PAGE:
Other members of the tribe are dandelion, lettuce, catsear, sow thistle (puha), and that serious pest in New Zealand, Hieracium.  Nearly all of them have yellow florets, but a few have orange or purple.  The sky blue florets of chicory are very unusual.
Native dandelion, Taraxacum magellanicum, flowers, Remarkables Range, Otago.
Native dandelion, Taraxacum magellanicum, fruits, Remarkables Range, Otago.
Catsear, Hypochaeris radicata.
Hieracium lepidulum is a serious weed in Otago and Canterbury.
A capitulum (flower head) of Hieracium lepidulum.
Orange hawkweed, Hieracium aurantiacum.

Apart from having all ligulate florets in their capitula, another thing the species in this tribe have in common is milky juice or latex.  The juice is rich in sesquiterpene lactones, which give it a bitter taste and probably deter grazers.  That's why lettuce are sometimes bitter.  Dandelion is a diuretic, with explains its common name in France, piss-en-lit.

Botanically, the best known member of the family is Tragopogon, goat's beard or vegetable oyster.  T. porrifolius is a minor vegetable, but the genus's fame results from its role in evolution research.  American botanist Marion Ownbey discovered that three introduced European species of Tragopogon had hybridised in America to make two new hybrid species.  These are the classical examples of an evolutionary process called allopolyploidy, where a sterile hybrid doubles its chromosome number, restoring fertility and making an instant new species.  It's a common process in plants, but Tragopogon is the best known example.  One surprising thing is that it's happened more than once.  Lately the genetics of allopolyploidy in Tragopogon have been studied in great detail by a team led by Doug & Pam Soltis in Florida.  Jennifer Tate and Vaughan Symonds, now at Massey University, were part of a team that duplicated this process in culture.  The three parent species, T. porrifolius, T. dubius, and T. pratensis, all occur in New Zealand, so one day we might find it has happened here as well.

Saturday, 3 March 2012

More tiny flowers

New Zealand seems to be well-endowed with tiny flowers, and we don't know a lot about what visits and pollinates them.  Only a few approach the theoretical minimum for a functional flower, including this one:

The photo shows both flowers and fruits.  Each flower has 4 sepals, no petals, a single stamen and a single carpel with one ovule.  The fruit is a single seed, enclosed in the ovary, enclosed in the calyx; there's one lying on its side just above and to the right of the middle of the picture.  The mature fruiting calyx is 1.5–2 mm long, and about 1 mm wide; at flowering it's a bit smaller.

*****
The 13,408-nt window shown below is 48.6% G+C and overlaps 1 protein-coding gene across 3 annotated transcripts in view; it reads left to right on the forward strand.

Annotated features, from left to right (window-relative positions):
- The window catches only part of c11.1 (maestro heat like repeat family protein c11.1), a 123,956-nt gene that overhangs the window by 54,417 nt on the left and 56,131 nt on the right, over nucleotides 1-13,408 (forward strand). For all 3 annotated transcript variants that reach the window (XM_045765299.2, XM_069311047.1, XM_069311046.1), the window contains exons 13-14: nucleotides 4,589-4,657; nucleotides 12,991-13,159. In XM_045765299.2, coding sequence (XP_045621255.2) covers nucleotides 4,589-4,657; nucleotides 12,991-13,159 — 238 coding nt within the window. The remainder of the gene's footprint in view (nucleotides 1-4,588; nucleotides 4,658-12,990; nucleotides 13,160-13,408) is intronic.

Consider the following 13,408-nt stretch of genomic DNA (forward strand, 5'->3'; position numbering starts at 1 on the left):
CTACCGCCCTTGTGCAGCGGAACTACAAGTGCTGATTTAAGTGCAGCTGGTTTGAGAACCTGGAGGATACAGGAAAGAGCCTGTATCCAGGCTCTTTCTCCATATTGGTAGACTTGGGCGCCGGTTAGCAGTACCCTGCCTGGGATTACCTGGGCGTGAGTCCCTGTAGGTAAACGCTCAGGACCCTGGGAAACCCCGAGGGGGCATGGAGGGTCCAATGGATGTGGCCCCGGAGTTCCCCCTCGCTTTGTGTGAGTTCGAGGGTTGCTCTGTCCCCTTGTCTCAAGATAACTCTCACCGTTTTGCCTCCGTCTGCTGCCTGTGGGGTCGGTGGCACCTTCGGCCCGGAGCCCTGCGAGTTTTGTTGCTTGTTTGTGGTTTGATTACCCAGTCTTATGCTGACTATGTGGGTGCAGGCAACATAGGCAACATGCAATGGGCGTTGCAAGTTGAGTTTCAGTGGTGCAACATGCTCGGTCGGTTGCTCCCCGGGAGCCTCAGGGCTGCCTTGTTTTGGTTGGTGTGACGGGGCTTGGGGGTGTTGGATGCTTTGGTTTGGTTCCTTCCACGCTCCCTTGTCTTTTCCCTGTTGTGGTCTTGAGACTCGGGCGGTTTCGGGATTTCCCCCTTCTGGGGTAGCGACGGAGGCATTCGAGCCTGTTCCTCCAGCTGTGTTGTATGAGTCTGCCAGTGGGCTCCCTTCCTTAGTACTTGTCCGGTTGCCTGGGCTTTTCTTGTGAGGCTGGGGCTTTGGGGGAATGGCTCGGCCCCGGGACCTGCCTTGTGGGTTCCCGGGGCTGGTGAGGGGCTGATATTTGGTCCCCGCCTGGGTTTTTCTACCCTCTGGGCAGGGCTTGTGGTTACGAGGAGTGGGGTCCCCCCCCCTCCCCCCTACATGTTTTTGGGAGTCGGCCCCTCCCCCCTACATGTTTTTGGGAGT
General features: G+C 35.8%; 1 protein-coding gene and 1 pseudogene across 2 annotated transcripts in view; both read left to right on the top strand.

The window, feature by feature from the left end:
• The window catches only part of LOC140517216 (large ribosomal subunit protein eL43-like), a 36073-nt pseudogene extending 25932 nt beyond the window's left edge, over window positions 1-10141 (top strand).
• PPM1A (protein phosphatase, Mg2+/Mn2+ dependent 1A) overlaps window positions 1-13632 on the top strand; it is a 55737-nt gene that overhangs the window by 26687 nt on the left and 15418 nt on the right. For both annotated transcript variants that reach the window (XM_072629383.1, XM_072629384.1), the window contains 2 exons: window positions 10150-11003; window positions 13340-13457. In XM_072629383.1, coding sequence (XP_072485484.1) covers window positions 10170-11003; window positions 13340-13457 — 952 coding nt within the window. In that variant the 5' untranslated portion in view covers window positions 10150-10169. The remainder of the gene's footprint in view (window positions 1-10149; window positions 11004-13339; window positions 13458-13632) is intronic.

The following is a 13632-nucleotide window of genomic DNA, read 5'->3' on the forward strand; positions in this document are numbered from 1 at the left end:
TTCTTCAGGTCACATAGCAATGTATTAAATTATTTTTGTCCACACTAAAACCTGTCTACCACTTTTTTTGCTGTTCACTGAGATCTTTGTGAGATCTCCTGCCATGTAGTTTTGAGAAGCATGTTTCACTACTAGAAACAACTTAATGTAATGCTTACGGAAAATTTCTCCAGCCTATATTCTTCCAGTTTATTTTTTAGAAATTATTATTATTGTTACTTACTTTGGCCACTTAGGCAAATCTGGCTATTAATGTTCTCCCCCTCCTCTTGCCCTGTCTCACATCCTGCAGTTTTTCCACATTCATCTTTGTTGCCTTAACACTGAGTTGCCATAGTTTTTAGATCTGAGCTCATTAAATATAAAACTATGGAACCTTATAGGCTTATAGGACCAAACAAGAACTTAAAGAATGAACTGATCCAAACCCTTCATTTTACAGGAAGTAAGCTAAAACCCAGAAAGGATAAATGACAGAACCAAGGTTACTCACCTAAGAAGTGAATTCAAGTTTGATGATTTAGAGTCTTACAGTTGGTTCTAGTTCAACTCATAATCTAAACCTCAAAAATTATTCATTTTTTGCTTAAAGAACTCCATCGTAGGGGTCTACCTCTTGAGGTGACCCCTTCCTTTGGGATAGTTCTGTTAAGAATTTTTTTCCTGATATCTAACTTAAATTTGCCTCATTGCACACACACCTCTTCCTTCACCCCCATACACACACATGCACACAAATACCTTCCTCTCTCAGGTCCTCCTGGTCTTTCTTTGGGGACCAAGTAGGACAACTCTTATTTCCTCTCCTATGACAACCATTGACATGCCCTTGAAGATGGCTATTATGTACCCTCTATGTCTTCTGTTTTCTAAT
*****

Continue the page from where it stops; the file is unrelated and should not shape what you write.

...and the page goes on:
Scleranthus uniflorus, Mt Robert, Nelson Lakes National Park.

This plant is Scleranthus uniflorus, and you might have trouble believing that it's in the carnation family (Caryophyllaceae), though it's more closely related to the chickweeds than the carnations.  Scleranthus is a small genus found in Europe, West Asia, Australia, and New Zealand.  In all three New Zealand species, S. biflorus, S. brockiei, and S. uniflorus, the plants form cushions, but in the other two the flowers are paired at the top of each stalk.

There's an Australian Scleranthus naturalized in the Wither Hills in Marlborough, one of the driest parts of the country (Garnock-Jones 1988).  That one is interesting because for years it was thought to be the same as S. biflorus.  It was first described as Mniarum fasciculatum by Robert Brown, but pretty soon another great British botanist Joseph Dalton Hooker had opined that it was no different from S. biflorus, even though he had earlier transferred it to Scleranthus.  It seems nobody doubted Hooker's word for over 100 years; such is the nature of authority.  By the time botanists in Australia started noting that this was different, its original name had faded into obscurity, and we came pretty close to describing it again as a new species, before I happened to see some of the early collections in the Kew herbarium in England).  Interestingly, at least three Australian dry-land grasses are also naturalized in the Wither Hills, so perhaps they all came together with sheep and/or grass seed from Australia.

My first PhD student, Rob Smissen, did his dissertation on Scleranthus.  Using DNA sequence data to discover the evolutionary history of the genus, he showed it was likely the genus has crossed the Tasman Sea twice by long-distance dispersal (Smissen et al., 2003).  However, these little 1-seeded fruits have no obvious means of getting around.  They join a number of other plants that seem to have dispersed, but for which we have no idea how.

Garnock-Jones, P.J. 1988: Caryophyllaceae.  In Webb, C.J.;. Sykes, W.R; Garnock‑Jones, P.J.  Flora of New Zealand Vol. 4 Pteridophytes, Gymnosperms, Dicotyledons. Botany Division, DSIR, lxviii + 1365 pp.

Smissen, R.D.; Garnock-Jones, P.J.; Chambers, G.K. 2003: Phylogenetic analysis of ITS sequences suggests a Pliocene origin for the bipolar distribution of Scleranthus (Caryophyllaceae)Australian Systematic Botany 16: 301 - 315.